Which Joe gave his name to ‘sloppy joes’? We look at five interesting sandwiches and their lexical origins.
Denoting an adjective that can be used in the comparative and superlative and take a submodifier.Contrasted with classifying
- ‘Like gradable adjectives, gradable adverbs allow comparison and modification by intensifying adverbs: more humbly, very humbly.’
- ‘Technically, antonyms such as sweet versus dry are gradable, in that sweet means ‘sweet in relation to a norm’, even though the norm is far from clear.’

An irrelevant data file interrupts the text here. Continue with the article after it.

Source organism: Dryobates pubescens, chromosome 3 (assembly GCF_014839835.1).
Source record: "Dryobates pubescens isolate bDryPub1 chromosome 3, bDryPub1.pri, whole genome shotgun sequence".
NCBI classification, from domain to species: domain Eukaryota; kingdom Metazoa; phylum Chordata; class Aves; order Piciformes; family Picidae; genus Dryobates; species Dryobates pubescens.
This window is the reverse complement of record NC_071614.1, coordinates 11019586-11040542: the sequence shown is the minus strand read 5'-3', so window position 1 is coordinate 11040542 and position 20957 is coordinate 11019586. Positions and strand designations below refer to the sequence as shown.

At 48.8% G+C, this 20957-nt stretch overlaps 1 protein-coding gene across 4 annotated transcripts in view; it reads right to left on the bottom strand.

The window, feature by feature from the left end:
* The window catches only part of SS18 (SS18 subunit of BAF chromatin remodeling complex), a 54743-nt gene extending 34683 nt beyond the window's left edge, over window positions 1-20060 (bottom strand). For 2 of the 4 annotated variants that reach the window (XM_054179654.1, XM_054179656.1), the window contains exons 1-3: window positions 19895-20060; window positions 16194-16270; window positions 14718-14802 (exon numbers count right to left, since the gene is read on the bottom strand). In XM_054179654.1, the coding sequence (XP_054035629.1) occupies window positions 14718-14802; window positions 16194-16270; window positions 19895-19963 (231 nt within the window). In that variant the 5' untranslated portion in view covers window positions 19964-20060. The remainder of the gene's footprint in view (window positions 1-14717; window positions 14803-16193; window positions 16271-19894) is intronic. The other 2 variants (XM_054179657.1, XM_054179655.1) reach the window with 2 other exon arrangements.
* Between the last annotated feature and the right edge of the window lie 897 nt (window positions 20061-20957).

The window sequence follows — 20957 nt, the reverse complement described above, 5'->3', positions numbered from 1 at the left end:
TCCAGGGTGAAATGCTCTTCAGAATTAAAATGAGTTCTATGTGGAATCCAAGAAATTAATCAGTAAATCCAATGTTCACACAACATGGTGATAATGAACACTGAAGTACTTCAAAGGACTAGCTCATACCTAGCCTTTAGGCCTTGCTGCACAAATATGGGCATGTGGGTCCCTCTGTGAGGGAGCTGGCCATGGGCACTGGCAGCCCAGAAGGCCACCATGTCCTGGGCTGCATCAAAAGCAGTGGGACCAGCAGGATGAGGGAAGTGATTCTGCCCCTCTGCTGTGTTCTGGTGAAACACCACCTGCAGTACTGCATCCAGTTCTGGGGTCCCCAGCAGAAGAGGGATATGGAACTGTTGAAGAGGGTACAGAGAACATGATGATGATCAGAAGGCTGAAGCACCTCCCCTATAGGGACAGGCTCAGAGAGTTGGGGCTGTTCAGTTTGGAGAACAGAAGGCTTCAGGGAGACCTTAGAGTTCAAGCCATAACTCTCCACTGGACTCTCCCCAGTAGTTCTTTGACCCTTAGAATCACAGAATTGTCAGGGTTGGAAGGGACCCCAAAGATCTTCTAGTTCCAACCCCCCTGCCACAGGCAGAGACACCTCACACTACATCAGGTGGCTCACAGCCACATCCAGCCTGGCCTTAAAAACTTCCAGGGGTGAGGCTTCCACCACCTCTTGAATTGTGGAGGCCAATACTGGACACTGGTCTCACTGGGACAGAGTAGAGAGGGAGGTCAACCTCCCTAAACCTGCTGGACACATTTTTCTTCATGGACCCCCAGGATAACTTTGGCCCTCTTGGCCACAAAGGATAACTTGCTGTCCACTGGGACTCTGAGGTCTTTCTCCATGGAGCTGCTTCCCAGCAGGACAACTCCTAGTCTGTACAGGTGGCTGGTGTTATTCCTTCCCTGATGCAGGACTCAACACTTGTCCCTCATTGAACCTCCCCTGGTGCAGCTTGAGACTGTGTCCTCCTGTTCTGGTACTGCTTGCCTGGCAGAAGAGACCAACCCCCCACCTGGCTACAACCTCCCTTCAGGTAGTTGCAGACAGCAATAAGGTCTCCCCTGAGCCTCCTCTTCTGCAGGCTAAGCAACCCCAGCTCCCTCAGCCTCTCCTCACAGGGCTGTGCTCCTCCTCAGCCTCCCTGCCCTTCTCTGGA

- ‘I understand almost all of the emotion-state adjectives are gradable; 'amused', 'bored', 'confused', 'delighted', 'excited', 'frightened', 'interested', 'perplexed', 'satisfied', 'terrified', 'worried', etc’
We take a look at several popular, though confusing, punctuation marks.
From Afghanistan to Zimbabwe, discover surprising and intriguing language facts from around the globe.
The definitions of ‘buddy’ and ‘bro’ in the OED have recently been revised. We explore their history and increase in popularity.